• Homepage
  • Posts
  • Wildlife Crime in France: a man will be prosecuted for fatally shooting a Bearded Vulture and a Cinereous Vulture

Wildlife Crime in France: a man will be prosecuted for fatally shooting a Bearded Vulture and a Cinereous Vulture

Share This Post

Good news from France, in the Drôme region, a wildlife crime case is being taken to court next fall. The investigation, led by the French Biodiversity Office (Office Français de la Biodiversité), resulted in the identification of a person responsible for fatally shooting a Bearded Vulture (Gypaetus barbatus) and a Cinereous Vulture (Aegypius monachus) both threatened species. Will justice be made?

Cinereous Vulture and Bearded Vulture together in a vulture feeding station

A court case for fatally shooting two protected bird species

According to the press release recently published by the Valence Public Prosecutor, a man will stand trial for fatally shooting two protected bird species. The Bearded and the Cinereous Vultures are considered “Endangered” in France and are therefore covered by National Action Plans, which define actions required to conserve and restore the species.

The French penal code foresees three years of imprisonment and a €150,000 fine for any attack on a bird species protected by the Environmental code. The person tried in court might also see his hunting license withdrawn and all his weapons confiscated.

The press release states, “The accused was brought before the Valence Public Prosecutor on 11 July 2023 and summoned to appear at the Criminal Court on 6 October 2023, where he will be tried on charges of unlawfully destroying a protected species. Pending his trial, he has been placed under judicial supervision, including the obligation to deposit the sum of €1,800, including €1,700 to guarantee damages for the civil parties.”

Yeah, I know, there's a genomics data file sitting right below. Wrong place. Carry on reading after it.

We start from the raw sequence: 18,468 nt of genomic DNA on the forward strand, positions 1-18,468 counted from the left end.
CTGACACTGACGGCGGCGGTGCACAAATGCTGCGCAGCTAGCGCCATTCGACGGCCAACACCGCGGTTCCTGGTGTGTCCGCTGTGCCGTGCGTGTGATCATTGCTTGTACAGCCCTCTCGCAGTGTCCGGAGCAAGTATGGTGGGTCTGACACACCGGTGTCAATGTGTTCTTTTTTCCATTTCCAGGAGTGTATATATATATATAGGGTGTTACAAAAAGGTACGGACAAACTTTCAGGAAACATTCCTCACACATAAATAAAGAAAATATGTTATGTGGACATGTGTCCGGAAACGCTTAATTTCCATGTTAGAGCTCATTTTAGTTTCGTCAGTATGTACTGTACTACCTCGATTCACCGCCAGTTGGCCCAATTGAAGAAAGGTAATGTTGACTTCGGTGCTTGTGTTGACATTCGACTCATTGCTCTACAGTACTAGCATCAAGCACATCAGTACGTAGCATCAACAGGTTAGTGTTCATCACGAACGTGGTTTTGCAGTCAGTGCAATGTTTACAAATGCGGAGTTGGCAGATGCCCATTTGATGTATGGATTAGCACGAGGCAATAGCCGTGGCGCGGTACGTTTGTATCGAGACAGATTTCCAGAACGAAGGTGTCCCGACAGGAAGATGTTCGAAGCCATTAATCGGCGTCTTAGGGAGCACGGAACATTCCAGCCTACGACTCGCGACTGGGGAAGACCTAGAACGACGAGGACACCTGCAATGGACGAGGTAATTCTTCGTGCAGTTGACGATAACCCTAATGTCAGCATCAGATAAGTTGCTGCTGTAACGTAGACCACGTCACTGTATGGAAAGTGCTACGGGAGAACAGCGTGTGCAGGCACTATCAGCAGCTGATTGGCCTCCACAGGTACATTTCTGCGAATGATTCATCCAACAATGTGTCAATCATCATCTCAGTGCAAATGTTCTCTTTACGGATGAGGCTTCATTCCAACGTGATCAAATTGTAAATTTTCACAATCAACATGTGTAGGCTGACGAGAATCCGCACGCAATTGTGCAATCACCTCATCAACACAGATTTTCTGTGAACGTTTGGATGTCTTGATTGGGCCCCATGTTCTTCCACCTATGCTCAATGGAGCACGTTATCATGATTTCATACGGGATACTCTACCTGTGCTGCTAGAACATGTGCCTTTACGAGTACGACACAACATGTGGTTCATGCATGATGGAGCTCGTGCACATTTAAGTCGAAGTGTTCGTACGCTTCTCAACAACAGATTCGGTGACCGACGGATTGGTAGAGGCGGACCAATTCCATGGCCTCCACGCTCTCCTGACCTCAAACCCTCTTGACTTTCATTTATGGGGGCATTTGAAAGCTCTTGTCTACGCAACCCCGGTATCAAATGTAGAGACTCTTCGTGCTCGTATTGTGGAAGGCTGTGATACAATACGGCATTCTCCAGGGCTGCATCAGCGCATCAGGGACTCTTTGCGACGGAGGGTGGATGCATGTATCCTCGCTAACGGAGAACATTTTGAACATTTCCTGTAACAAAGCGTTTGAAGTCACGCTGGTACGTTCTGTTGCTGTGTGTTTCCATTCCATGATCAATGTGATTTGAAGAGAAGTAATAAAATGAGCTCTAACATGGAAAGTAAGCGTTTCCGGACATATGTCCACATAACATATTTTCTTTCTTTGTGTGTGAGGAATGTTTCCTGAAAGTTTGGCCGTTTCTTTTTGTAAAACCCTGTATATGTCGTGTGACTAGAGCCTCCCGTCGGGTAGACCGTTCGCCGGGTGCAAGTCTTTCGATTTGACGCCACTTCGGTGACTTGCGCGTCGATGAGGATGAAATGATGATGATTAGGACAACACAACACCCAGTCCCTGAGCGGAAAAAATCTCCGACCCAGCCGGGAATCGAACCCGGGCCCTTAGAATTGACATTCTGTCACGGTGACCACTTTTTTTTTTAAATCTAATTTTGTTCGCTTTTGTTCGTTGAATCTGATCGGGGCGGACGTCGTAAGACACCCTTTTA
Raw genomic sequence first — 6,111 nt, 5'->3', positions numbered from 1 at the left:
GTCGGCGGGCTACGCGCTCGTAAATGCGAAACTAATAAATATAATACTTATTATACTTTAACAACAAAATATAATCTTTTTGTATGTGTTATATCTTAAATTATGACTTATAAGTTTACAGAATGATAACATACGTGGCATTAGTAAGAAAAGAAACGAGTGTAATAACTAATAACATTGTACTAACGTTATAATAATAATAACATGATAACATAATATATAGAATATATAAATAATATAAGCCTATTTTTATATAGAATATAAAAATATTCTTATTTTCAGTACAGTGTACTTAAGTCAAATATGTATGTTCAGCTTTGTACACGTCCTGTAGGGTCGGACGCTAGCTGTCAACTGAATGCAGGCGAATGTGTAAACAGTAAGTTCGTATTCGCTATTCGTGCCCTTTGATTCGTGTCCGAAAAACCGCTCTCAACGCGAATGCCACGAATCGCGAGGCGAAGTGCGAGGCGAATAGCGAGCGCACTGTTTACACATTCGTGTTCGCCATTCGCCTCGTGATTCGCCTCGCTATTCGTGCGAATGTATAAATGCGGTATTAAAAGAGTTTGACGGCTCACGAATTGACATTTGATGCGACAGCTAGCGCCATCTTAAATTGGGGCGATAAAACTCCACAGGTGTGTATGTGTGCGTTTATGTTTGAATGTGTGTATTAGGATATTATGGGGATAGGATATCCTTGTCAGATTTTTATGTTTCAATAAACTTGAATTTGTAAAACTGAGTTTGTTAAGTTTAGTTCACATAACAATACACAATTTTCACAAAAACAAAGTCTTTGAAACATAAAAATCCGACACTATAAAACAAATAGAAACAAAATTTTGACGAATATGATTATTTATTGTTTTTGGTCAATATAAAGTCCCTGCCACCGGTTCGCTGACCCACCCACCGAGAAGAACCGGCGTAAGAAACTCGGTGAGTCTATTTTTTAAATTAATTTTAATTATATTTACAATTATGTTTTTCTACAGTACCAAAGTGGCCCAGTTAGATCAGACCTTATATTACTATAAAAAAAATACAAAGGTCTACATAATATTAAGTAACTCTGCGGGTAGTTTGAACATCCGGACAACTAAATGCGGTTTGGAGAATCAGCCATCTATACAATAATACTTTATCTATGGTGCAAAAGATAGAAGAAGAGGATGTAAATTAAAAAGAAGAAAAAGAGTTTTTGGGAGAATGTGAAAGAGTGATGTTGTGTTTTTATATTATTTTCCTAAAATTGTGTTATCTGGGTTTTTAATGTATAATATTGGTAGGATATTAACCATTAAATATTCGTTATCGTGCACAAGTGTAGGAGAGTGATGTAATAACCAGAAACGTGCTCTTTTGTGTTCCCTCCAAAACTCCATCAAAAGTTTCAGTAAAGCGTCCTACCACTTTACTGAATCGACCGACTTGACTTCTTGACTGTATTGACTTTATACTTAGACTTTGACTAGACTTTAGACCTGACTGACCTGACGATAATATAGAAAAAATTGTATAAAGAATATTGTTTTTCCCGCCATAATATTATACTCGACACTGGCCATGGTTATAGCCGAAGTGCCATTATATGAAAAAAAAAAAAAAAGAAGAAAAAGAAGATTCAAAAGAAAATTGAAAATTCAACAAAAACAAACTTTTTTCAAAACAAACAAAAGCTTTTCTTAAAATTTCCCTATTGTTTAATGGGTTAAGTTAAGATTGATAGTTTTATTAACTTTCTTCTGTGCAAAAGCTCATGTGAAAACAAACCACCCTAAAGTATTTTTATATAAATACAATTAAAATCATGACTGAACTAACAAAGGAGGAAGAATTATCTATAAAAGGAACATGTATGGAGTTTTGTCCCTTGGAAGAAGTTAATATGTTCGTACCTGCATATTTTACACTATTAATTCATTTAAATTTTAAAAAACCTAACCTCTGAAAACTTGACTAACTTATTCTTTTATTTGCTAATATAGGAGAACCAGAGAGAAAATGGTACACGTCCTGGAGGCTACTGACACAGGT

Wildlife crime in France hinders conservation efforts to restore and safeguard vulture populations

Direct persecution and illegal wildlife poisoning are among the biggest anthropic causes of vulture mortality. Human-wildlife conflicts arise as vultures are wrongly accused of attacking domestic animals and frightening mountain herds. However, as obligate scavengers, vultures do not attack herds and are key species in maintaining functional and healthy ecosystems. The loss of vultures has economic, ecological and social implications. Recently, a study analysed the social costs of living in areas where vultures became extinct (in India), shedding light on the essential ecosystem services they deliver as nature’s clean-up crew.

According to the information shared, a Bearded Vulture reintroduction costs around €40,000 for each release. As for Cinereous Vultures, the costs are estimated at €10,000. In France, there are currently two LIFE Projects, funded by the EU’s LIFE Programme, to restore and safeguard Bearded Vulture populations in the French Pyrenees and Southern France (GypAct) and Corsica (GypRescue). Both include stakeholder engagement activities with specific groups, such as hunters, to raise awareness about the importance of safeguarding these protected species.

How the Wildlife Crime Academy is helping to fight crime

At the Vulture Conservation Foundation, we are firmly committed to empowering national authorities and technical teams in the fight against wildlife crime. Thanks to the Wildlife Crime Academy courses, part of the EU-funded BalkanDetox LIFE and LIFE with Vultures projects and held in close collaboration with the Junta de Andalucía, we are improving the forensic and criminal investigation skills and law enforcement of dozens of technicians from across Europe.

The training will significantly impact prosecuting and convicting wildlife criminals, serving as a deterrent to potential offenders and ultimately minimising wildlife crimes, thereby saving the lives of endangered species. The last advanced training happened this May; 44 participants from across Europe were trained. In 2024, technicians, police officers and prosecutors from France will also be able to join the training courses.

WCA-Fighting Wildlife Crime Together logos

Source: Press release by the Tribunal judiciaire de Valence

Related Posts

Scroll to Top